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 (sŭn-yä′sē) or sann·ya·sin (-sĭn)
n. pl. sann·ya·sis or sann·ya·sins Hinduism
A wandering mendicant and ascetic.

[Hindi sannyāsī, from Sanskrit saṃnyāsī, from saṃnyasyati, he renounces : sam, together; see Sanskrit + ni, down + asyati, he throws.]


(sʌnˈjɑːsɪ) or




(Hinduism) a Brahman who having attained the fourth and last stage of life as a beggar will not be reborn, but will instead be absorbed into the Universal Soul. Also called: renunciate
[from Hindi: abandoning, from Sanskrit samnyāsin]
ThesaurusAntonymsRelated WordsSynonymsLegend:
Noun1.sannyasi - a Hindu religious mendicant
Hindoo, Hindu - a person who adheres to Hinduism
beggar, mendicant - a pauper who lives by begging
References in periodicals archive ?
After the Ninth Parliamentary Elections in December 2008, the monks, sadhus, and sannyasis of different temple based religious institutions in the country urged to revive the Bangladesh Sant Mahamandal at a grand rally of Dharmagurus, Sadhus, Sannyasins, Priests,Savaites and organizers of Temples and Human Rights activists at Bogra Ma-Bhabani Temple ( a sacred shrine of sati pitha of Devi Cult) was endorsed on 9 February 2009.
Indeed, after a visit to Pune in April of 1980, Bernard Levin, one of the most respected journalists in the UK at the time, wrote in The London Times about how impressed he was with the liveliness and happiness of the sannyasins.
Frances Fitzgerald in Cities on a Hill (Simon & Schuster, 1986) says that at the end, when Rajneeshpuram was collapsing, a number of sannyasins described themselves as innocent.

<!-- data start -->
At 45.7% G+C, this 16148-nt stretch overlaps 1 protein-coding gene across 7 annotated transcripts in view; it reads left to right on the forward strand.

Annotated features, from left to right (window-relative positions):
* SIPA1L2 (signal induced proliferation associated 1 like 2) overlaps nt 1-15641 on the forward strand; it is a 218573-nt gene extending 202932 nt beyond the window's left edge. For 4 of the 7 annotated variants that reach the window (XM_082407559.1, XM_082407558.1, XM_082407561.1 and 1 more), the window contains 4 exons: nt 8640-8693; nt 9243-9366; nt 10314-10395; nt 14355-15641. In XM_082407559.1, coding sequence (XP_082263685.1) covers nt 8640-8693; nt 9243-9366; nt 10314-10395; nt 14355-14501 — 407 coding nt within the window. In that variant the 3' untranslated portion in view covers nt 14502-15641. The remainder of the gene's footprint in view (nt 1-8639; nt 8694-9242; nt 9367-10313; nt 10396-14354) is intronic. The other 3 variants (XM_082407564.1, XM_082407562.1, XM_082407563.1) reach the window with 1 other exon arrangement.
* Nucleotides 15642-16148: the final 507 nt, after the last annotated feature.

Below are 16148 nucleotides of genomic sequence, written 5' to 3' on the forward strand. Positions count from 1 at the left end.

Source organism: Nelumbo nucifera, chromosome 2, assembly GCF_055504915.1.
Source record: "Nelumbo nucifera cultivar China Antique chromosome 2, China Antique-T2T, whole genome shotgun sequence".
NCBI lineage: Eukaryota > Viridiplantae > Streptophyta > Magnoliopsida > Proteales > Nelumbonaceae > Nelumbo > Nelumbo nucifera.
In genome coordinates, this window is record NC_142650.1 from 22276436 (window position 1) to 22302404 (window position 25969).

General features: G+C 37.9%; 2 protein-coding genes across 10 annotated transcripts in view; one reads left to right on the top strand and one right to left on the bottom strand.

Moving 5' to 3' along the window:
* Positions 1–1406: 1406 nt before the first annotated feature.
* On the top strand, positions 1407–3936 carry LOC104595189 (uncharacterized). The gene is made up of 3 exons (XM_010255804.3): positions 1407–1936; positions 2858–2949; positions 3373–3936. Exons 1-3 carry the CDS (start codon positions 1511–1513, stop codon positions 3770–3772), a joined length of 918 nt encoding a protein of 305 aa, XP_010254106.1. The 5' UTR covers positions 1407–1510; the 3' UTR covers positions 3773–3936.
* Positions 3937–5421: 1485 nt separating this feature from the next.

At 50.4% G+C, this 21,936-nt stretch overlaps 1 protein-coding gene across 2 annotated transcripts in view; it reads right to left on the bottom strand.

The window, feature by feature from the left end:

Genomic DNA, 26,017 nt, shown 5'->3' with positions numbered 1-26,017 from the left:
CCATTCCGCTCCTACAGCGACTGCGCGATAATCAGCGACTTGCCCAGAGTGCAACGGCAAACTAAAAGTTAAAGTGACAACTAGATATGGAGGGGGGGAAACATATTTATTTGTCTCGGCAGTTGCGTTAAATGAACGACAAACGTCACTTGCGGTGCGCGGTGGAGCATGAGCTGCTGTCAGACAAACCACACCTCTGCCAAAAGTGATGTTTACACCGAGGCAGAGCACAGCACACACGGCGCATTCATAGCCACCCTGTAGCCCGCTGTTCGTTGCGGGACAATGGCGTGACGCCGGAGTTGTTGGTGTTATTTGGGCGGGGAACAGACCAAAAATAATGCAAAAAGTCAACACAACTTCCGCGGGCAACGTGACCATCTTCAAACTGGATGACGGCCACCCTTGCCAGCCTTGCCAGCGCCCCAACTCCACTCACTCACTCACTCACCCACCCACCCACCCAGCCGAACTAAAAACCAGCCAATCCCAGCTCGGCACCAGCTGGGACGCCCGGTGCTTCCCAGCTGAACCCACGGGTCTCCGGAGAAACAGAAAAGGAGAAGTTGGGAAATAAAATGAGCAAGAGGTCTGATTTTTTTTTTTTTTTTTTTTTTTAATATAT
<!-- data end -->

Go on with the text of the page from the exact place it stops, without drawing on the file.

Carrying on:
In 2003, the study included any visitors (V), students (ST), sannyasins, (SN, those who have taken some degree of yogic initiation: jigyasu and karma sannyasins), and swamis (SW, also known as poorna sannyasins, as they have taken full yogic initiation) who wanted to participate, with a range of 4 months to 33 years experience of yoga.
In 2004, six students, six sannyasins and six swamis did six sessions each, making a total of 108 sessions (see Table 2).
Modern Sannyasins, Parallel Society, and Hindu Replications: A Study of the Protestant Contribution to Tamil Culture in Nineteenth-Century Sri Lanka Againsta Historical Background
The next morning at the auspicious brahma--muhurta--two hours before sunrise -- all sannyasins in the monastic community gather to chant the sacred sannyas mantras, as the "ghost-candidate," seated before the blazing vira]a homa fire, offers oblations into the fire of Brahman, symbolizing the burning up of all past karmas.
Hoole, Modern Sannyasins, Protestant Missionary Contribution to Ceylon Tamil Culture (Berne: Peter Lang, 1995), 124-29.
He is author of Modern Sannyasins, Protestant Missionary Contribution to Ceylon Tamil Culture.
Upadhyay was convinced that Christianity had no chance of reaching mainstream India unless it appeared in Hindu garb, so he urged Christian missionaries to adopt the dress and lifestyle of Hindu sannyasins.
Upadhyay's emphasis on sannyasa (adaptation) and Christian Vedanta had a profound influence on the next generation of Catholic sannyasins, especially on the three "maverick" monks of Shantivanam: Jules Monchanin, Henri Le Saux/Abhishiktananda, and Bede Griffiths.